Bank of England governor Mark Carney says the British economy has begun heading back to normal but interest rates may remain low "for some time."

The U.K. central bank released a report on the economy that shows an improved outlook for unemployment and inflation and remaining optimism on GDP growth, compared to earlier this year.

The bank believes the British economy will grow 3.4 per cent this year and has upgraded its forecast for next year to 2.9 per cent.

'Amidst the excitement that output is close to regaining its pre-crisis level we should not  forget that the economy has only just begun to head back towards normal' - Bank of England governor Mark Carney

The unemployment rate is at its lowest level in five years – 6.8 per cent – but Carney, a former governor of the Bank of Canada, noted there is still “slack” in the labour market, including 1.4 million people working part-time.

"Securing the recovery is like making it through the qualifying rounds of the World Cup — it's a real achievement, but not the end goal. The prize in the economy is sustained and prolonged growth," Carney said.

The British economy is still smaller than it was in 2008 following a deep recession brought on by the global financial crisis and that means the central bank must move slowly on raising rates.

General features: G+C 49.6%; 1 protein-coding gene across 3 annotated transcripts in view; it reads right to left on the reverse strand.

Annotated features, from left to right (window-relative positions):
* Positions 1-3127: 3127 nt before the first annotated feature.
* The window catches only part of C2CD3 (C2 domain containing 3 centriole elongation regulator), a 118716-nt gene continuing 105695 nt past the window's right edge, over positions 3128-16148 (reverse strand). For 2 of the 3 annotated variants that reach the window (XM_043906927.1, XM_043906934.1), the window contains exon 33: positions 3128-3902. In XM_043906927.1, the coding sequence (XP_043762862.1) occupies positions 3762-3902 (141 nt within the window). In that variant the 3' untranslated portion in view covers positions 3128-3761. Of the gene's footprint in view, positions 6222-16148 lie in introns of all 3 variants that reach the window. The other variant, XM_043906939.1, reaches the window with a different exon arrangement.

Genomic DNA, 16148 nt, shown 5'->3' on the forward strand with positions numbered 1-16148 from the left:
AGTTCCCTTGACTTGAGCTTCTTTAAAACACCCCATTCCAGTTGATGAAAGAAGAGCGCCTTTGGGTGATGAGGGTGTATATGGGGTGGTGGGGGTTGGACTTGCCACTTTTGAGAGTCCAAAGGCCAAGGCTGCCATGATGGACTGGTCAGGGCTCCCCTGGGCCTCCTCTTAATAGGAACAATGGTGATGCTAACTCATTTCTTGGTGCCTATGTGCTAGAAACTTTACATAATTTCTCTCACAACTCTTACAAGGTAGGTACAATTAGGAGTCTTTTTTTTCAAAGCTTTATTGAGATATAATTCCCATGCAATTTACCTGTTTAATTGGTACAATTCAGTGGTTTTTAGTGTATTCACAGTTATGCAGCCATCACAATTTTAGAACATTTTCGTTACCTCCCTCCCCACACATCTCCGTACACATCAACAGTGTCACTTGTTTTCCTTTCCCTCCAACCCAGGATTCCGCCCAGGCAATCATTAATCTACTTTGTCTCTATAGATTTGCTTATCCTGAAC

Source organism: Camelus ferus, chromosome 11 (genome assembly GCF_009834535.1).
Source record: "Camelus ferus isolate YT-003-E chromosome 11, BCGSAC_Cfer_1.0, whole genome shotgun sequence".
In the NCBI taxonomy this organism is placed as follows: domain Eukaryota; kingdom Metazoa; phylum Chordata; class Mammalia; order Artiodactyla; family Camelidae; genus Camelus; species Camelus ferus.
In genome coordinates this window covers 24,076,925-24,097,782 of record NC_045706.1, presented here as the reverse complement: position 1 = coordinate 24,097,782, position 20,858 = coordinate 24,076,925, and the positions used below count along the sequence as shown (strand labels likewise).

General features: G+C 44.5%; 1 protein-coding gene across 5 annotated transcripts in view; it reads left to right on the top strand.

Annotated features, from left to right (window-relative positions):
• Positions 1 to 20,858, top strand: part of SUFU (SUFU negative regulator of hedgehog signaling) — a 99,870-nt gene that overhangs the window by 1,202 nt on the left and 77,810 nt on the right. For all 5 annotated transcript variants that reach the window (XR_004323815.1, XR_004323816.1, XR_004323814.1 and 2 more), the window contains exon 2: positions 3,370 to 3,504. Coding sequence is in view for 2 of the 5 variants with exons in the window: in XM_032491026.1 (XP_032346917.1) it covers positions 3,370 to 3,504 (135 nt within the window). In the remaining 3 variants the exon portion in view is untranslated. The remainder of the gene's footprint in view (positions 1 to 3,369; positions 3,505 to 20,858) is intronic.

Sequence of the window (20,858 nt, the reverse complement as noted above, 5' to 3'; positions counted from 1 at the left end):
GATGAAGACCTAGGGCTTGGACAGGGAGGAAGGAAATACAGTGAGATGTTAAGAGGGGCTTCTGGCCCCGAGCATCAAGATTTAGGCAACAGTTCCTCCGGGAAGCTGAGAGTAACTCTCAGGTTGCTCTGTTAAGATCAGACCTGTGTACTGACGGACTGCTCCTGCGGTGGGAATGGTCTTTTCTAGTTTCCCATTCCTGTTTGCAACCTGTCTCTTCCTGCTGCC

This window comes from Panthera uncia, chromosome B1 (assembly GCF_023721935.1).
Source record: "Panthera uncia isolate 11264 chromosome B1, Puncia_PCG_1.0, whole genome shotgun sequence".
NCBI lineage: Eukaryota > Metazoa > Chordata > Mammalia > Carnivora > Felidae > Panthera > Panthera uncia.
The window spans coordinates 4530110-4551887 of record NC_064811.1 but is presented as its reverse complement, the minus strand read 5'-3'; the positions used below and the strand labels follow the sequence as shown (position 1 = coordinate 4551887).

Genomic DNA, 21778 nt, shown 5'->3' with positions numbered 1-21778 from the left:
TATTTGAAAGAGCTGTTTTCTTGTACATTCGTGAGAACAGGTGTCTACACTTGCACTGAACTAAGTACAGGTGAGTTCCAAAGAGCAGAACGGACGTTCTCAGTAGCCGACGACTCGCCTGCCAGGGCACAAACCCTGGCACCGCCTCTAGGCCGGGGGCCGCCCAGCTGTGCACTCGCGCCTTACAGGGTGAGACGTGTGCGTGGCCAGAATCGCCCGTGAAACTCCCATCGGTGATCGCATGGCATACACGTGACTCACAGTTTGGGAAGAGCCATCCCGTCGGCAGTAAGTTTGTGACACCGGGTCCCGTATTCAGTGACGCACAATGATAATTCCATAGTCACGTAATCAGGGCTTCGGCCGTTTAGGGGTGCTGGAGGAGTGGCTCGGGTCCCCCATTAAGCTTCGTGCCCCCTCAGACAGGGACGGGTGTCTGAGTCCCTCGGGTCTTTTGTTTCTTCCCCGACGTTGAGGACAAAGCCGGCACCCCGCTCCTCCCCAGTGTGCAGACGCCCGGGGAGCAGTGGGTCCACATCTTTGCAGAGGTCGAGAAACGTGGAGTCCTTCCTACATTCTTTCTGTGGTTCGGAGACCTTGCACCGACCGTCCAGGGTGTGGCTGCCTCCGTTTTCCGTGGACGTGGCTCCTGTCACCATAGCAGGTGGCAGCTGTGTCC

Bank rate unchanged 5 years

"As time has moved on and the recovery has been sustained, the economy has edged closer to the point at which bank rate will need gradually to rise," Carney said. "The exact timing will inevitably be the subject of considerable speculation and interest."

The British pound fell in trading today on his predictions that it will be some time before conditions are right for an interest rate hike.

The bank's benchmark interest rate has been at a record low level of 0.5 per cent for more than five years.

Even when the time comes for a rate hike, it is likely to be a modest one, Carney said, echoing the approach taken by Fed chair Janet Yellen.

Carney says he is hoping to see movement from a recovery supported by household spending to an expansion sustained by business investment and from falling to rising real wages. He predicts inflation will stay below the bank’s target rate of two per cent for another two years.

“Amidst the excitement that output is close to regaining its pre-crisis level we should not  forget that the economy has only just begun to head back towards normal,” he said in his analysis. 

With files from the Associated Press